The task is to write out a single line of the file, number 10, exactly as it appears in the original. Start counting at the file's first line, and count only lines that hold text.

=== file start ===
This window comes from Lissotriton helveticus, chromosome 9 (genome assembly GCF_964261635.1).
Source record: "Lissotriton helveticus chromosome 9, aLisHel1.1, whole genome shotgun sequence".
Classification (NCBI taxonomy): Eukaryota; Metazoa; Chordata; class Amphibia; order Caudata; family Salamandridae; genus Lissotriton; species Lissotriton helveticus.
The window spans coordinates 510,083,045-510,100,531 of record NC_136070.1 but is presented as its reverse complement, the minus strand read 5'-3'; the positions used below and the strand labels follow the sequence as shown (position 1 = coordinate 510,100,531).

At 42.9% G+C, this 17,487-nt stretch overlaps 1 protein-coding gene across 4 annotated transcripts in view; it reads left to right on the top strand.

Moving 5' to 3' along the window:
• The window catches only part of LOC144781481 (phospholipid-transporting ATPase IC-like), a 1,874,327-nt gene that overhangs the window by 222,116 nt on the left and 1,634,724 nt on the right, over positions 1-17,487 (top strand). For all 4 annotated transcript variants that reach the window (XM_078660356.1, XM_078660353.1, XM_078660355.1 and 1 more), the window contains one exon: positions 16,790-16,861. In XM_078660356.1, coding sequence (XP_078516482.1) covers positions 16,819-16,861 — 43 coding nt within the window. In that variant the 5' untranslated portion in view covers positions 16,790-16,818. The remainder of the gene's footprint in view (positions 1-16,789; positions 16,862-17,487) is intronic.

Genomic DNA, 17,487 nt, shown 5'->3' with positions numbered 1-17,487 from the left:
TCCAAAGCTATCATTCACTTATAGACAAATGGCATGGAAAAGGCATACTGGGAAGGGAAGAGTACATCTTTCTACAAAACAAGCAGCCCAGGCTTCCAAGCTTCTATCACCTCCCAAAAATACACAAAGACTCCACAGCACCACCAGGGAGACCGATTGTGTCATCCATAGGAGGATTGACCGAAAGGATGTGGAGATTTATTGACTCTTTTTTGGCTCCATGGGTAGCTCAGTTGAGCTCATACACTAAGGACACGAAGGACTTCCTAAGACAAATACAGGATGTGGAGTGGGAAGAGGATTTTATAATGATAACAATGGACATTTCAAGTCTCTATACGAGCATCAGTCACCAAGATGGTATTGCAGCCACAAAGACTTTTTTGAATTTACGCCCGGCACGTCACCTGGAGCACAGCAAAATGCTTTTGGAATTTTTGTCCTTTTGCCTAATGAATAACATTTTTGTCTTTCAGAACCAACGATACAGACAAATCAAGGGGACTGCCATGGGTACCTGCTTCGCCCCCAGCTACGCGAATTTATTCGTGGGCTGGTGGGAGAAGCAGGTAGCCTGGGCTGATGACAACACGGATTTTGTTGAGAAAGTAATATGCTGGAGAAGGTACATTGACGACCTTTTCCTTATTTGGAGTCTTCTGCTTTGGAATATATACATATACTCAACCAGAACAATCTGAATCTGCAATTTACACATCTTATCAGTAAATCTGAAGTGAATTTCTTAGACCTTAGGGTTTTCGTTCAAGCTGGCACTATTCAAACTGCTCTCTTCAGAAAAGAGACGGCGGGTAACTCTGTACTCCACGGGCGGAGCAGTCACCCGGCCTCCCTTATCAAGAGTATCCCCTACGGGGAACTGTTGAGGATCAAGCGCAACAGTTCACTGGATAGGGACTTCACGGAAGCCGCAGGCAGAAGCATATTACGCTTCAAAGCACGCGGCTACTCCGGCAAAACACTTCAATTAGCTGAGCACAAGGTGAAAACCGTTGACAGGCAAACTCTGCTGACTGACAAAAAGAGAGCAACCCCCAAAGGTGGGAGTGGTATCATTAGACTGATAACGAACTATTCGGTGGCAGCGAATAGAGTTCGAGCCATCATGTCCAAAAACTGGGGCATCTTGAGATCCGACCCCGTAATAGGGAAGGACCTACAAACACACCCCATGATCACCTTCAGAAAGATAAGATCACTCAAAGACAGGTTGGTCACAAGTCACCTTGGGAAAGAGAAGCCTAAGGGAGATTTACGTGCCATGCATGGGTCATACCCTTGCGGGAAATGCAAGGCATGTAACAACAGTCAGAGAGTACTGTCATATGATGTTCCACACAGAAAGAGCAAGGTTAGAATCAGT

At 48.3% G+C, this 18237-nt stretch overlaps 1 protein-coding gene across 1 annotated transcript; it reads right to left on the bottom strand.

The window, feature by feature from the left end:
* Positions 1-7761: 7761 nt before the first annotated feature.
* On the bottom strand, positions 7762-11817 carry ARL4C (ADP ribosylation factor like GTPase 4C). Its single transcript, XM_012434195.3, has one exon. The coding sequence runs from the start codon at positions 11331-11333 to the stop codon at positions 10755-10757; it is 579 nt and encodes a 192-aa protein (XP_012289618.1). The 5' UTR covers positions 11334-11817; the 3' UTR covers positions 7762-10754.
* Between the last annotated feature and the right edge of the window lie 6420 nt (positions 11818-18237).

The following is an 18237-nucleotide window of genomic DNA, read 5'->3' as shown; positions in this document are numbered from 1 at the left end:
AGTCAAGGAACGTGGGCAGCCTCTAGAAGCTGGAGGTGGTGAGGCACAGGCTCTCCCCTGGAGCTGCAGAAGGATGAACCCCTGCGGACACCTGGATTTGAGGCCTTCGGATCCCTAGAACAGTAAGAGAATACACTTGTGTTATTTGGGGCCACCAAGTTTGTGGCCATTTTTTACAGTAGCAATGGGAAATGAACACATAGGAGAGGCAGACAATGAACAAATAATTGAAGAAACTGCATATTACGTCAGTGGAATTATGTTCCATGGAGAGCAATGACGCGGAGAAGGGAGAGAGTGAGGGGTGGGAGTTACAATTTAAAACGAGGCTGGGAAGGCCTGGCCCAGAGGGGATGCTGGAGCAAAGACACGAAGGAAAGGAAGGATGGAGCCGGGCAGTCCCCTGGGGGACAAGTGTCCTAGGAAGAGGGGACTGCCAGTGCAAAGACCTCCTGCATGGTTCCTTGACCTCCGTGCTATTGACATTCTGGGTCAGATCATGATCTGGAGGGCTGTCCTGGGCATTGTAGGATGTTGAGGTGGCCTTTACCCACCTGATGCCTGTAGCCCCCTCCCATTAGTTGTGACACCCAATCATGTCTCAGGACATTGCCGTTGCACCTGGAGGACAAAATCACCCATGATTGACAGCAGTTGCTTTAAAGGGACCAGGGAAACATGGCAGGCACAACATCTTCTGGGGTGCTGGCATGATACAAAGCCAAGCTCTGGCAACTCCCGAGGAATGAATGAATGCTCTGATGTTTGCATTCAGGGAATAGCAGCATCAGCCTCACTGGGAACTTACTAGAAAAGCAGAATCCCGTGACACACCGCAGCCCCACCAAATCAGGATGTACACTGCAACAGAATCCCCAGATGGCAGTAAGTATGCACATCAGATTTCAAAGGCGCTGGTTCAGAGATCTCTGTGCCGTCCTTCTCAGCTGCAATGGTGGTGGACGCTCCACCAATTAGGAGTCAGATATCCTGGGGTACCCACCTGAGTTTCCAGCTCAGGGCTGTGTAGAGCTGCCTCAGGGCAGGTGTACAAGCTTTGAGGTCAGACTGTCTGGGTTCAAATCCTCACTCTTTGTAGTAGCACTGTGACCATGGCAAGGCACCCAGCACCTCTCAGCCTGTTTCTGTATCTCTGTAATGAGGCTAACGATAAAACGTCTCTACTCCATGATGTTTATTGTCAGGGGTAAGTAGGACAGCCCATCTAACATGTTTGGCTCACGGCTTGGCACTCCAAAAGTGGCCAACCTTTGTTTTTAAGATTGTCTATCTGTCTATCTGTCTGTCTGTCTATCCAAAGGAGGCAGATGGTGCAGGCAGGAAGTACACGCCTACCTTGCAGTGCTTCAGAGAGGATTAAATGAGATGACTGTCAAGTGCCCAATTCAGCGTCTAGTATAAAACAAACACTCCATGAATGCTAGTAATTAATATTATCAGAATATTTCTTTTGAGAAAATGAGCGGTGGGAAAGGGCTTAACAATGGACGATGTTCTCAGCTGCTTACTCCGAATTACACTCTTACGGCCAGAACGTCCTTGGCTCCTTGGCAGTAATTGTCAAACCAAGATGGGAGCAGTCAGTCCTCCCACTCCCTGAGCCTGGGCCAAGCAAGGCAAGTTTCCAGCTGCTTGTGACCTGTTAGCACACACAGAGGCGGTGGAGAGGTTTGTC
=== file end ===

At 48.3% G+C, this 18237-nt stretch overlaps 1 protein-coding gene across 1 annotated transcript; it reads right to left on the bottom strand.